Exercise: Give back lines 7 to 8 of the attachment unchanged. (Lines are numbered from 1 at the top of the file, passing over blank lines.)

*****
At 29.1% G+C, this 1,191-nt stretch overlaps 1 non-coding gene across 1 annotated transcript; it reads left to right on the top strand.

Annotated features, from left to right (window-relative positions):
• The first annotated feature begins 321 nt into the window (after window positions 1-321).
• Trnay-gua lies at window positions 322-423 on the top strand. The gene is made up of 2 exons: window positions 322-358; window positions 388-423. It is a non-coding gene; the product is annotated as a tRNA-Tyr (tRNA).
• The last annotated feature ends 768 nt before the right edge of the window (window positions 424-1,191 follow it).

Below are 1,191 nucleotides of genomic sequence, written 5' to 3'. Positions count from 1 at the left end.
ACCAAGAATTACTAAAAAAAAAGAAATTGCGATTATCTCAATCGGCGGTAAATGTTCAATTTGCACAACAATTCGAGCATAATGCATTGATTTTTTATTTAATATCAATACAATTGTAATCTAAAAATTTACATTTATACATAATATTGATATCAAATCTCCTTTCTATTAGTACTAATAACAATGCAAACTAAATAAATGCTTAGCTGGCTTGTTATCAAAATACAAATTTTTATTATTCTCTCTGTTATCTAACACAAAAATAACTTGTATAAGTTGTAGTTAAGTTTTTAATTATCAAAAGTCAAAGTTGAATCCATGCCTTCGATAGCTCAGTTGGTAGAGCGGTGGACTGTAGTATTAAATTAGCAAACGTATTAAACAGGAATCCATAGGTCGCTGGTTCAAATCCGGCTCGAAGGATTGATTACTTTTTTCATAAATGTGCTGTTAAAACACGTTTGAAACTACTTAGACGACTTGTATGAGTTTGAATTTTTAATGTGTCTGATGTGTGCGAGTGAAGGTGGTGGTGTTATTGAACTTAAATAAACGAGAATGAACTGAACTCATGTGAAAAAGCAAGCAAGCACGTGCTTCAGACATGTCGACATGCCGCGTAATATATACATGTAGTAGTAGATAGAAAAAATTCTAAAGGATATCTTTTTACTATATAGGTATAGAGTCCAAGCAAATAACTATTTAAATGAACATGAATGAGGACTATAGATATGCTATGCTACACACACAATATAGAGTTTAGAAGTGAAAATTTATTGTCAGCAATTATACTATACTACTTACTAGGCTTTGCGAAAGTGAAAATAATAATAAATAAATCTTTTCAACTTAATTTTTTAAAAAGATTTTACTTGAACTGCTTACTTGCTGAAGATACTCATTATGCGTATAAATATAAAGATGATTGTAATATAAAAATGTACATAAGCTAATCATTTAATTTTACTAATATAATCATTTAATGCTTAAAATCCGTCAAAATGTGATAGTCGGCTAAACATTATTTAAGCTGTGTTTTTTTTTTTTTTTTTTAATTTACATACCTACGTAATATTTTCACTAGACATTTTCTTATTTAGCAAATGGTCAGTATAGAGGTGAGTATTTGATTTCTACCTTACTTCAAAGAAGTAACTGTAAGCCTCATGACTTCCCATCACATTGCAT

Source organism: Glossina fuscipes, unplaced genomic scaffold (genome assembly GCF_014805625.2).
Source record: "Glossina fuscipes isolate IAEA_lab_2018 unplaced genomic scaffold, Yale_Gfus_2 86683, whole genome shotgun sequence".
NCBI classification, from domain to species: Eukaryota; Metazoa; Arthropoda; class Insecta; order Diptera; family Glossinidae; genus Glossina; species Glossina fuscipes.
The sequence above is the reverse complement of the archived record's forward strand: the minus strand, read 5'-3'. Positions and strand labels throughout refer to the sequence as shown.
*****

ACCAAGAATTACTAAAAAAAAAGAAATTGCGATTATCTCAATCGGCGGTAAATGTTCAATTTGCACAACAATTCGAGCATAATGCATTGATTTTTTATTTAATATCAATACAATTGTAATCTAAAAATTTACATTTATACATAATATTGATATCAAATCTCCTTTCTATTAGTACTAATAACAATGCAAACTAAATAAATGCTTAGCTGGCTTGTTATCAAAATACAAATTTTTATTATTCTCTCTGTTATCTAACACAAAAATAACTTGTATAAGTTGTAGTTAAGTTTTTAATTATCAAAAGTCAAAGTTGAATCCATGCCTTCGATAGCTCAGTTGGTAGAGCGGTGGACTGTAGTATTAAATTAGCAAACGTATTAAACAGGAATCCATAGGTCGCTGGTTCAAATCCGGCTCGAAGGATTGATTACTTTTTTCATAAATGTGCTGTTAAAACACGTTTGAAACTACTTAGACGACTTGTATGAGTTTGAATTTTTAATGTGTCTGATGTGTGCGAGTGAAGGTGGTGGTGTTATTGAACTTAAATAAACGAGAATGAACTGAACTCATGTGAAAAAGCAAGCAAGCACGTGCTTCAGACATGTCGACATGCCGCGTAATATATACATGTAGTAGTAGATAGAAAAAATTCTAAAGGATATCTTTTTACTATATAGGTATAGAGTCCAAGCAAATAACTATTTAAATGAACATGAATGAGGACTATAGATATGCTATGCTACACACACAATATAGAGTTTAGAAGTGAAAATTTATTGTCAGCAATTATACTATACTACTTACTAGGCTTTGCGAAAGTGAAAATAATAATAAATAAATCTTTTCAACTTAATTTTTTAAAAAGATTTTACTTGAACTGCTTACTTGCTGAAGATACTCATTATGCGTATAAATATAAAGATGATTGTAATATAAAAATGTACATAAGCTAATCATTTAATTTTACTAATATAATCATTTAATGCTTAAAATCCGTCAAAATGTGATAGTCGGCTAAACATTATTTAAGCTGTGTTTTTTTTTTTTTTTTTTAATTTACATACCTACGTAATATTTTCACTAGACATTTTCTTATTTAGCAAATGGTCAGTATAGAGGTGAGTATTTGATTTCTACCTTACTTCAAAGAAGTAACTGTAAGCCTCATGACTTCCCATCACATTGCAT

Source organism: Glossina fuscipes, unplaced genomic scaffold (genome assembly GCF_014805625.2).